He had to kill a mule so he wouldn't be one.

The Man Who Was Almost A Man
A short story by Richard Wright
 

Reflected upon by Patience Carter of Morrill Books
 

There is no way I could use this wonderful story in a public school classroom. It runs counter to the politically sensitive rules about how we talk about race. It's too bad.

It's not just that there's the word "nigger." The protagonist is a liar and he's comically stupid. I think most school principals would prefer a story about George Washington Carver rather than an angry, confused black man with a gun.

The only reasonable character in the story without any glaring vices is white Mr. Hawkins. Dave, the protagonist, wishes he had an extra bullet to shoot at this decent man's "white house."

If I could rewrite this story without the black dialect and the references to race, it might fly. It would probably be better if I retold the story orally.

If I retold it, I'd consider making the protagonist more sympathetic. I would emphasize his dysfunctional family and downplay his stupidity and his habitual lying.

Of course, it's a better story the way Richard Wright wrote it, but it's value wouldn't be accessible to my 7th grade students.

On the surface, the message of the story is that black people are stupid, deceitful, unkind, violent and a threat to white people. This man who was almost a man, but not quite, deserves to be called "boy" at 17 and forever. The story ends with a kindly white man being cheating out of $50 and Dave, the black boy-man, riding off into the night with nothing but anger, a gun and a long track record of poor judgment.

But upon further examination, Dave appears to be less responsible for his shortcomings. His poverty is deep and his parents are awful and he has no future. His desire to get a gun so he can become a man is ignorant, but what other recourse does he have? In his environment there is practically no way he could grow up and develop self respect and the respect of others. Dave is treated just like a mule. He's given no responsibility, not even the chance to hold on to part of his earnings.

At first we might think he's on such a short leash because he's semi-retarded but when taking a look at the treatment from his parents and his future prospects, it's not hard to see that it could be the result of lowered expectations.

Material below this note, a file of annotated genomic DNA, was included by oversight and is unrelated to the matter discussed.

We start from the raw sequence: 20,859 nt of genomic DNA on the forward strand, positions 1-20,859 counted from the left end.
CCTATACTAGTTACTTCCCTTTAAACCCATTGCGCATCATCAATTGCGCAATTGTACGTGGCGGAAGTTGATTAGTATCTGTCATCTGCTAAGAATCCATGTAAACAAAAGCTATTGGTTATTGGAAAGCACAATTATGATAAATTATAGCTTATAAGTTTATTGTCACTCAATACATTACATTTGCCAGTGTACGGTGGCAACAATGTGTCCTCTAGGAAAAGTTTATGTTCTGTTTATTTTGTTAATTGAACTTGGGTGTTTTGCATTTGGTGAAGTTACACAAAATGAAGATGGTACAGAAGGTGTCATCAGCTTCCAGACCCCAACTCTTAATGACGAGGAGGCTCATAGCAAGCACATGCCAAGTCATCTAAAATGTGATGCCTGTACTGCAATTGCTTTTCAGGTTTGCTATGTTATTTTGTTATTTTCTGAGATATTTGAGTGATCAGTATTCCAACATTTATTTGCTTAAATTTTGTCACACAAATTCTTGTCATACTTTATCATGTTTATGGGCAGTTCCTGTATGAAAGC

Dave doesn't want a gun, he wants to be a man, which is a natural, healthy desire that hasn't yet been beat out of him. The fact that he thinks a gun will do the trick is the only solution his environment can have him imagine. Dave's belief that having a gun will make him a man is ridiculous and repellent but as the story turns out, his pursuit of having a gun is his ticket out of town, his only hope for becoming a man.

Dave stumbles forward in this story, not backward. He's placing trust not in his solutions, but in his burning desire to become a man. And that's what pushes him forward.

Some protagonists struggle with their situations and their conflict creates light along with the heat. They learn a lesson, they have a realization, and they take a step forward.

Not so for Dave. He burns with desire and the most critical action he takes is one with his eyes closed. He kills the mule and though he doesn't realize it, this sets in motion his liberation, his chance to become a man.

His environment was too oppressive for him to leave in daylight, with his eyes wide open, knowing exactly what he was doing.

Growing up, maturing, becoming a man, is not a smooth process. It is not an even series of progressive steps. The past doesn't always fade away. Often you have to kill it before the future can be born.

Our school counselor says that to grow up you need to have a "parentectomy." And another colleague of mine has a poster which reads, "The truth will make you free. But first it will make you miserable."

Dave had to kill a mule so that he would not forever be one himself.

A first glance, it looks like Mr. Hawkins is just a fairly nice fellow. But when Dave inexplicably arrives early for work, Mr. Hawkins just gives him more work to do. In a way, that's what you'd do with a beast of burden that exhibited extra energy and willingness to work. When it is revealed that Dave shot the mule, Mr. Hawkins isn't emotional. Dave didn't disappoint him--he doesn't think of Dave in those terms. He sees Dave as a mule. If he fires him it would be like shooting his own mule. The point is to keep Dave working. Dave senses this and that's why he talks about taking a goodbye shot at his "white house" to put a little fear in him. At least he would be reacting to him with a little human emotion and the fear would serve him right.

If I did figure out a way to share this story with my students, I'd have them go through the text and make lists of
 



A response to this reflection was written by Van G. Garrett.


Patience Carter is a school teacher, a writer, a critic and a permanent fixture at  Morrill Books